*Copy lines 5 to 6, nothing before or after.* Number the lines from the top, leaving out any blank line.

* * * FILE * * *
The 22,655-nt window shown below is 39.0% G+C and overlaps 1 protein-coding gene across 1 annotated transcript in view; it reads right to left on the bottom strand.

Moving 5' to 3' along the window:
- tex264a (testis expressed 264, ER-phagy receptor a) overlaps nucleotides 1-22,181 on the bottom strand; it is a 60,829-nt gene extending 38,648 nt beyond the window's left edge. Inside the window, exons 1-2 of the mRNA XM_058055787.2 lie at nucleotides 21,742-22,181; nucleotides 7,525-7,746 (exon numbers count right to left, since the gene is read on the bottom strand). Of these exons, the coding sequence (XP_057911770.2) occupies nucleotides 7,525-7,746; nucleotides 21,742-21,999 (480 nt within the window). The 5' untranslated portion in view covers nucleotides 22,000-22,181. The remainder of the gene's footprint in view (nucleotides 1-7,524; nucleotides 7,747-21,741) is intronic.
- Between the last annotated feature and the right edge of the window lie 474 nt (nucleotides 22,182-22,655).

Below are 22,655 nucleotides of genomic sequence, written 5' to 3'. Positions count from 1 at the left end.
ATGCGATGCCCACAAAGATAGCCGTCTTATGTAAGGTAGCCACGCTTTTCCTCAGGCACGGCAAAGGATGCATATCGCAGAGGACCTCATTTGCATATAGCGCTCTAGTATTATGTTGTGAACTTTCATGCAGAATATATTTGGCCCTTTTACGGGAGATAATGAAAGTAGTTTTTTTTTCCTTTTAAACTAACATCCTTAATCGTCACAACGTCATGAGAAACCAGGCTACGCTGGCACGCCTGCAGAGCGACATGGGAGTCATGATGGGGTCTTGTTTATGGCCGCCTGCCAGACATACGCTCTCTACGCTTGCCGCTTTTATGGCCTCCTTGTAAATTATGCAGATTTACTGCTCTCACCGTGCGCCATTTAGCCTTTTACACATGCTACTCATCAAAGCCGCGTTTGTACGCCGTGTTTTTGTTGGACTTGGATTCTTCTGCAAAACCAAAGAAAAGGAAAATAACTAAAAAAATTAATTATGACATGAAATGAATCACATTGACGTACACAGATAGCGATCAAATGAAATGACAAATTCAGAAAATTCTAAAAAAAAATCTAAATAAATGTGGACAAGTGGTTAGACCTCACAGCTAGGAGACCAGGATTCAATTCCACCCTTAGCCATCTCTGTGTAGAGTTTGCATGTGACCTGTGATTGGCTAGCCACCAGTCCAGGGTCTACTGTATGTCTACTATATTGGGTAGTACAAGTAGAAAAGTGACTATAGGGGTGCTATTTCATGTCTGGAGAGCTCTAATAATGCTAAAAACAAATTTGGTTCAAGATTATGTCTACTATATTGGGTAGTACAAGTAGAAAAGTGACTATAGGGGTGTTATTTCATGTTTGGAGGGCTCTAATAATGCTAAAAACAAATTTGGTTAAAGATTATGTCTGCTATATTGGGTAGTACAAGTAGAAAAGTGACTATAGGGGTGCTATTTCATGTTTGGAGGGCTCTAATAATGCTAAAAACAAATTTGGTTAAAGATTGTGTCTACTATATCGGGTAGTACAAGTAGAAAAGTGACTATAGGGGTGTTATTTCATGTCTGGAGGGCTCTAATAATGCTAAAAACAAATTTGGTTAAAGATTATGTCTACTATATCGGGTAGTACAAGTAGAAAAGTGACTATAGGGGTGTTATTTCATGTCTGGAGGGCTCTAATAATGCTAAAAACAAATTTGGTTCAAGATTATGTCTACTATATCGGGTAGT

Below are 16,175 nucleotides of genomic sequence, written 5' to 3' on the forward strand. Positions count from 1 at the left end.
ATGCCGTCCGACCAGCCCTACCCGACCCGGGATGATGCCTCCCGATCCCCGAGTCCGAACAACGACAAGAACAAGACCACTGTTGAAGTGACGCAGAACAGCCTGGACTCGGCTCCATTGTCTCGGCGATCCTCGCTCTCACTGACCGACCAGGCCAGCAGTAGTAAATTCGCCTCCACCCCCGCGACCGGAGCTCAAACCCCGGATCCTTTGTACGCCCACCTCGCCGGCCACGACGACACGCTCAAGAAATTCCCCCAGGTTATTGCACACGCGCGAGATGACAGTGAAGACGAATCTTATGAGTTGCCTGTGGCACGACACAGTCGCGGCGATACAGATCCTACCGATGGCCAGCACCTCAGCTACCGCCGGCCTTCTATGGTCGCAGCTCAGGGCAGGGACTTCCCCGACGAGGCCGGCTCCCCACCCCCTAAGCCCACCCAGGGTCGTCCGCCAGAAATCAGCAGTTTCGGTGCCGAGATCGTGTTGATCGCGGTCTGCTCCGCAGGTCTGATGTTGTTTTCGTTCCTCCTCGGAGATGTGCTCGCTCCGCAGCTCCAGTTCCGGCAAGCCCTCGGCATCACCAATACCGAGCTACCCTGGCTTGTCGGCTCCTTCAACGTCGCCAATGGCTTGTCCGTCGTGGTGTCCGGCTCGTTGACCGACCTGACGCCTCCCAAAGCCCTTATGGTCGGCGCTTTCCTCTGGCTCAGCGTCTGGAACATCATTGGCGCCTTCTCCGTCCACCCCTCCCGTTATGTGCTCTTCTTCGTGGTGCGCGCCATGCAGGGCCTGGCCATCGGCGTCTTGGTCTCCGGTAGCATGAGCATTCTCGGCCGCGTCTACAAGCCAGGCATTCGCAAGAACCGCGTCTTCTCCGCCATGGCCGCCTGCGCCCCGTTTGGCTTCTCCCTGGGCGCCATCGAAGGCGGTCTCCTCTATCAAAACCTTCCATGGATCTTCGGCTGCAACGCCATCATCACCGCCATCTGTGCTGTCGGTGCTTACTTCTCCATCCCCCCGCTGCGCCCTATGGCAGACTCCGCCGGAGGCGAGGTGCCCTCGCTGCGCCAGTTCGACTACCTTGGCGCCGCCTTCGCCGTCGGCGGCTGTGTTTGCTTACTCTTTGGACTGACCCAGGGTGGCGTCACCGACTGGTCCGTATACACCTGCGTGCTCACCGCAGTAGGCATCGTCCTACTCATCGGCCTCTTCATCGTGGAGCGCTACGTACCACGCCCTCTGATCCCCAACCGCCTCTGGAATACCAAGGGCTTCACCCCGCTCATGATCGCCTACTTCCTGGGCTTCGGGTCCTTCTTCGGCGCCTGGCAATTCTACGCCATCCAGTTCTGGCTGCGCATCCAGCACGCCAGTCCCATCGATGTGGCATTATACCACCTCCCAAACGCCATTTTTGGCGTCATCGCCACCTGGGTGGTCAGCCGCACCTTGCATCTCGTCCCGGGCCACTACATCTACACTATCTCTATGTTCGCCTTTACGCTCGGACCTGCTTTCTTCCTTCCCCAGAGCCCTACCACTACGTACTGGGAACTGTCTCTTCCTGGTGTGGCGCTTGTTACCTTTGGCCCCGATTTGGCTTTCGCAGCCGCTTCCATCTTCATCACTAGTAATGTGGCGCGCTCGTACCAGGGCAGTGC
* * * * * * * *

Below are 22,655 nucleotides of genomic sequence, written 5' to 3'. Positions count from 1 at the left end.
ATGCGATGCCCACAAAGATAGCCGTCTTATGTAAGGTAGCCACGCTTTTCCTCAGGCACGGCAAAGGATGCATATCGCAGAGGACCTCATTTGCATATAGCGCTCTAGTATTATGTTGTGAACTTTCATGCAGAATATATTTGGCCCTTTTACGGGAGATAATGAAAGTAGTTTTTTTTTCCTTTTAAACTAACATCCTTAATCGTCACAACGTCATGAGAAACCAGGCTACGCTGGCACGCCTGCAGAGCGACATGGGAGTCATGATGGGGTCTTGTTTATGGCCGCCTGCCAGACATACGCTCTCTACGCTTGCCGCTTTTATGGCCTCCTTGTAAATTATGCAGATTTACTGCTCTCACCGTGCGCCATTTAGCCTTTTACACATGCTACTCATCAAAGCCGCGTTTGTACGCCGTGTTTTTGTTGGACTTGGATTCTTCTGCAAAACCAAAGAAAAGGAAAATAACTAAAAAAATTAATTATGACATGAAATGAATCACATTGACGTACACAGATAGCGATCAAATGAAATGACAAATTCAGAAAATTCTAAAAAAAAATCTAAATAAATGTGGACAAGTGGTTAGACCTCACAGCTAGGAGACCAGGATTCAATTCCACCCTTAGCCATCTCTGTGTAGAGTTTGCATGTGACCTGTGATTGGCTAGCCACCAGTCCAGGGTCTACTGTATGTCTACTATATTGGGTAGTACAAGTAGAAAAGTGACTATAGGGGTGCTATTTCATGTCTGGAGAGCTCTAATAATGCTAAAAACAAATTTGGTTCAAGATTATGTCTACTATATTGGGTAGTACAAGTAGAAAAGTGACTATAGGGGTGTTATTTCATGTTTGGAGGGCTCTAATAATGCTAAAAACAAATTTGGTTAAAGATTATGTCTGCTATATTGGGTAGTACAAGTAGAAAAGTGACTATAGGGGTGCTATTTCATGTTTGGAGGGCTCTAATAATGCTAAAAACAAATTTGGTTAAAGATTGTGTCTACTATATCGGGTAGTACAAGTAGAAAAGTGACTATAGGGGTGTTATTTCATGTCTGGAGGGCTCTAATAATGCTAAAAACAAATTTGGTTAAAGATTATGTCTACTATATCGGGTAGTACAAGTAGAAAAGTGACTATAGGGGTGTTATTTCATGTCTGGAGGGCTCTAATAATGCTAAAAACAAATTTGGTTCAAGATTATGTCTACTATATCGGGTAGT